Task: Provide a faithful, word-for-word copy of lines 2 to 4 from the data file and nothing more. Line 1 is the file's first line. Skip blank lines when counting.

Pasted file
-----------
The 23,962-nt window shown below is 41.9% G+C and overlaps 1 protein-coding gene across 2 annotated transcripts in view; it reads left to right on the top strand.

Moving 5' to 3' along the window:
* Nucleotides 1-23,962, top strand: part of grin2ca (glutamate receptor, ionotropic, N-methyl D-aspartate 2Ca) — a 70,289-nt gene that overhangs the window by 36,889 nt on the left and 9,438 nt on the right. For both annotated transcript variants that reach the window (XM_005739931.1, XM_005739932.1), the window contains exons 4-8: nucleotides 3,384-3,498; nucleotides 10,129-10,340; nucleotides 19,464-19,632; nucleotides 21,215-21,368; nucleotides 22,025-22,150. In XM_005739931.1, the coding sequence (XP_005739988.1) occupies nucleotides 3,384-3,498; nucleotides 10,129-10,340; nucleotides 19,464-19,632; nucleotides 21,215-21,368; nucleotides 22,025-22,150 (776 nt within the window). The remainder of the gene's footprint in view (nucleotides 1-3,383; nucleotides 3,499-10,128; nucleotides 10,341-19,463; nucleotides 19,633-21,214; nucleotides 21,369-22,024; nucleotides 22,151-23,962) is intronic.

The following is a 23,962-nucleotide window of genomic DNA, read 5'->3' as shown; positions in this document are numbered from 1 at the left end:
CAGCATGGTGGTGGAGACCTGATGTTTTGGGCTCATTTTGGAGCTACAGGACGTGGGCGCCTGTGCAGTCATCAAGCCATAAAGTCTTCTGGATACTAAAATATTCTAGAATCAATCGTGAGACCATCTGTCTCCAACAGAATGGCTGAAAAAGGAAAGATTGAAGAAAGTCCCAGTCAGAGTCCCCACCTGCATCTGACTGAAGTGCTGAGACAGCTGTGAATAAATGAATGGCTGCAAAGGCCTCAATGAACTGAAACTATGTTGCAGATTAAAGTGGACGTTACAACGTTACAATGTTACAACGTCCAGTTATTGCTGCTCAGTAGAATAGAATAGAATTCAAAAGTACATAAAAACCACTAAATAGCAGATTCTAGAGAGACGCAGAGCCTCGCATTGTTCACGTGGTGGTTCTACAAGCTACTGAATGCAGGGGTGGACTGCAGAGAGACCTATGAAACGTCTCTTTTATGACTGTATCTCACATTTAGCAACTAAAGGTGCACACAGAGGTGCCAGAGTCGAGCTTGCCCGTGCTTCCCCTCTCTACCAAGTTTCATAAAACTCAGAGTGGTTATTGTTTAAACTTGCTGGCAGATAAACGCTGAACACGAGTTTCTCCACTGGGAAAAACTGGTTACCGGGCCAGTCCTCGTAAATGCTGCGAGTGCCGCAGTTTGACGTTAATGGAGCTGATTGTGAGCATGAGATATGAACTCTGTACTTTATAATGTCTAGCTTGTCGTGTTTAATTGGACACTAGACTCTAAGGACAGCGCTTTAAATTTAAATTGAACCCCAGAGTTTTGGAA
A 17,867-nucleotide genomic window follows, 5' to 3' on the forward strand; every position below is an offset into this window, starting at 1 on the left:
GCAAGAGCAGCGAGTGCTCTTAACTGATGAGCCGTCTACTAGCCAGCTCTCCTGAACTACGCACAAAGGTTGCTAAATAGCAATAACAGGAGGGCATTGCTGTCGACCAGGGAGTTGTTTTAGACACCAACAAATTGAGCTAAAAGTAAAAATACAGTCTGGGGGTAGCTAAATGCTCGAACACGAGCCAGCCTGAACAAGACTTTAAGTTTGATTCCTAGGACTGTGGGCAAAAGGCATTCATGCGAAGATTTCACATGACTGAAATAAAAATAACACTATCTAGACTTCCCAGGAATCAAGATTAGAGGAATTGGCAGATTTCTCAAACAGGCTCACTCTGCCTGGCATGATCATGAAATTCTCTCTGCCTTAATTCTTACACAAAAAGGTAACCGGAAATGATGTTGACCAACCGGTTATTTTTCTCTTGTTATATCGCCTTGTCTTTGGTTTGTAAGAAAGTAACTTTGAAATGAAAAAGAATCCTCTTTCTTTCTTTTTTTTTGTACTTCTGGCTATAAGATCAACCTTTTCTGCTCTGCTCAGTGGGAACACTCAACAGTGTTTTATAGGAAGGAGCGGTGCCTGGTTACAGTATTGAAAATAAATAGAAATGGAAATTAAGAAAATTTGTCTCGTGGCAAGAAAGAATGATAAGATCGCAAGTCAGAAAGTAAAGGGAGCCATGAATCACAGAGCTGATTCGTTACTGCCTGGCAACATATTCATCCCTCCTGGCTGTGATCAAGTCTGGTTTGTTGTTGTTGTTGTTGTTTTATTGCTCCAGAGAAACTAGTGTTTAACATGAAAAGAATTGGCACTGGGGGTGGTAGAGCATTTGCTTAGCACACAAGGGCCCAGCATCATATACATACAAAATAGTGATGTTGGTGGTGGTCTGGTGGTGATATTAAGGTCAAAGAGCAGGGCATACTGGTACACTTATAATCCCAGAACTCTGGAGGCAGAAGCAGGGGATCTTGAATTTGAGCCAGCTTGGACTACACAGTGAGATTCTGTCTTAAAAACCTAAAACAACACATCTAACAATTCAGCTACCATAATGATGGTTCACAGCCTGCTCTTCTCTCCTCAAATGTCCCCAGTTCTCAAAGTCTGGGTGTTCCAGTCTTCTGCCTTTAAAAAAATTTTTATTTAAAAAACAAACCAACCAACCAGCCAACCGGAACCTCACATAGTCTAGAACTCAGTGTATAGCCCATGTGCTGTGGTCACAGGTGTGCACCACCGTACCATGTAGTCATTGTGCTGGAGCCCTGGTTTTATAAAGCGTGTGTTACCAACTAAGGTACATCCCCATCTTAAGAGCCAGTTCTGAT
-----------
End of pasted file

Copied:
Moving 5' to 3' along the window:
* Nucleotides 1-23,962, top strand: part of grin2ca (glutamate receptor, ionotropic, N-methyl D-aspartate 2Ca) — a 70,289-nt gene that overhangs the window by 36,889 nt on the left and 9,438 nt on the right. For both annotated transcript variants that reach the window (XM_005739931.1, XM_005739932.1), the window contains exons 4-8: nucleotides 3,384-3,498; nucleotides 10,129-10,340; nucleotides 19,464-19,632; nucleotides 21,215-21,368; nucleotides 22,025-22,150. In XM_005739931.1, the coding sequence (XP_005739988.1) occupies nucleotides 3,384-3,498; nucleotides 10,129-10,340; nucleotides 19,464-19,632; nucleotides 21,215-21,368; nucleotides 22,025-22,150 (776 nt within the window). The remainder of the gene's footprint in view (nucleotides 1-3,383; nucleotides 3,499-10,128; nucleotides 10,341-19,463; nucleotides 19,633-21,214; nucleotides 21,369-22,024; nucleotides 22,151-23,962) is intronic.

The following is a 23,962-nucleotide window of genomic DNA, read 5'->3' as shown; positions in this document are numbered from 1 at the left end: